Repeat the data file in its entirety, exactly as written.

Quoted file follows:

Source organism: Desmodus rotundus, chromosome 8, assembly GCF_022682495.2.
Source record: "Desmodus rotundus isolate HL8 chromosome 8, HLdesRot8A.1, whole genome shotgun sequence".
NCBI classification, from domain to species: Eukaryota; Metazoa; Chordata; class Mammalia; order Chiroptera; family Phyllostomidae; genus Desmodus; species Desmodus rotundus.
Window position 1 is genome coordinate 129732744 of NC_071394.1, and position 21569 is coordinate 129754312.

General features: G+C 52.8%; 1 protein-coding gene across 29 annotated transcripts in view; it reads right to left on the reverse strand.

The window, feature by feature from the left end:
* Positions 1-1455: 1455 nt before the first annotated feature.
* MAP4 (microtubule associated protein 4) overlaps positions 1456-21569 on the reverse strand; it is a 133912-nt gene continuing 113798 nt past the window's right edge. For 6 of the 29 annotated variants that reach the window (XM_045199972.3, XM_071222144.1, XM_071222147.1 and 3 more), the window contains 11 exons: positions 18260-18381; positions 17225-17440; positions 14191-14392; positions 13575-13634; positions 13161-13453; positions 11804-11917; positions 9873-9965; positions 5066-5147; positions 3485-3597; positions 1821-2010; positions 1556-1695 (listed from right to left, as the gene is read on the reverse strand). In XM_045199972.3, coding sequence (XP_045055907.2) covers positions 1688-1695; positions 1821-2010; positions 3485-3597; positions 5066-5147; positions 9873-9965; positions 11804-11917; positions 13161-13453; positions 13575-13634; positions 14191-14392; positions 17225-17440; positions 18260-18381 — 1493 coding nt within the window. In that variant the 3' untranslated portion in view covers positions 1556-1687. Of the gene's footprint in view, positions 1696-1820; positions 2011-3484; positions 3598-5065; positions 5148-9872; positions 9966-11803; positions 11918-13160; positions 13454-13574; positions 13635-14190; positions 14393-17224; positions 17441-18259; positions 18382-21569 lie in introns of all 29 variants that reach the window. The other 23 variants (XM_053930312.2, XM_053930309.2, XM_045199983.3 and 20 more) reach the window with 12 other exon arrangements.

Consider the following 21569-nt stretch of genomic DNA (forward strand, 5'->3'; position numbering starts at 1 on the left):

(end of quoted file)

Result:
Source organism: Desmodus rotundus, chromosome 8, assembly GCF_022682495.2.
Source record: "Desmodus rotundus isolate HL8 chromosome 8, HLdesRot8A.1, whole genome shotgun sequence".
NCBI classification, from domain to species: Eukaryota; Metazoa; Chordata; class Mammalia; order Chiroptera; family Phyllostomidae; genus Desmodus; species Desmodus rotundus.
Window position 1 is genome coordinate 129732744 of NC_071394.1, and position 21569 is coordinate 129754312.

General features: G+C 52.8%; 1 protein-coding gene across 29 annotated transcripts in view; it reads right to left on the reverse strand.

The window, feature by feature from the left end:
* Positions 1-1455: 1455 nt before the first annotated feature.
* MAP4 (microtubule associated protein 4) overlaps positions 1456-21569 on the reverse strand; it is a 133912-nt gene continuing 113798 nt past the window's right edge. For 6 of the 29 annotated variants that reach the window (XM_045199972.3, XM_071222144.1, XM_071222147.1 and 3 more), the window contains 11 exons: positions 18260-18381; positions 17225-17440; positions 14191-14392; positions 13575-13634; positions 13161-13453; positions 11804-11917; positions 9873-9965; positions 5066-5147; positions 3485-3597; positions 1821-2010; positions 1556-1695 (listed from right to left, as the gene is read on the reverse strand). In XM_045199972.3, coding sequence (XP_045055907.2) covers positions 1688-1695; positions 1821-2010; positions 3485-3597; positions 5066-5147; positions 9873-9965; positions 11804-11917; positions 13161-13453; positions 13575-13634; positions 14191-14392; positions 17225-17440; positions 18260-18381 — 1493 coding nt within the window. In that variant the 3' untranslated portion in view covers positions 1556-1687. Of the gene's footprint in view, positions 1696-1820; positions 2011-3484; positions 3598-5065; positions 5148-9872; positions 9966-11803; positions 11918-13160; positions 13454-13574; positions 13635-14190; positions 14393-17224; positions 17441-18259; positions 18382-21569 lie in introns of all 29 variants that reach the window. The other 23 variants (XM_053930312.2, XM_053930309.2, XM_045199983.3 and 20 more) reach the window with 12 other exon arrangements.

Consider the following 21569-nt stretch of genomic DNA (forward strand, 5'->3'; position numbering starts at 1 on the left):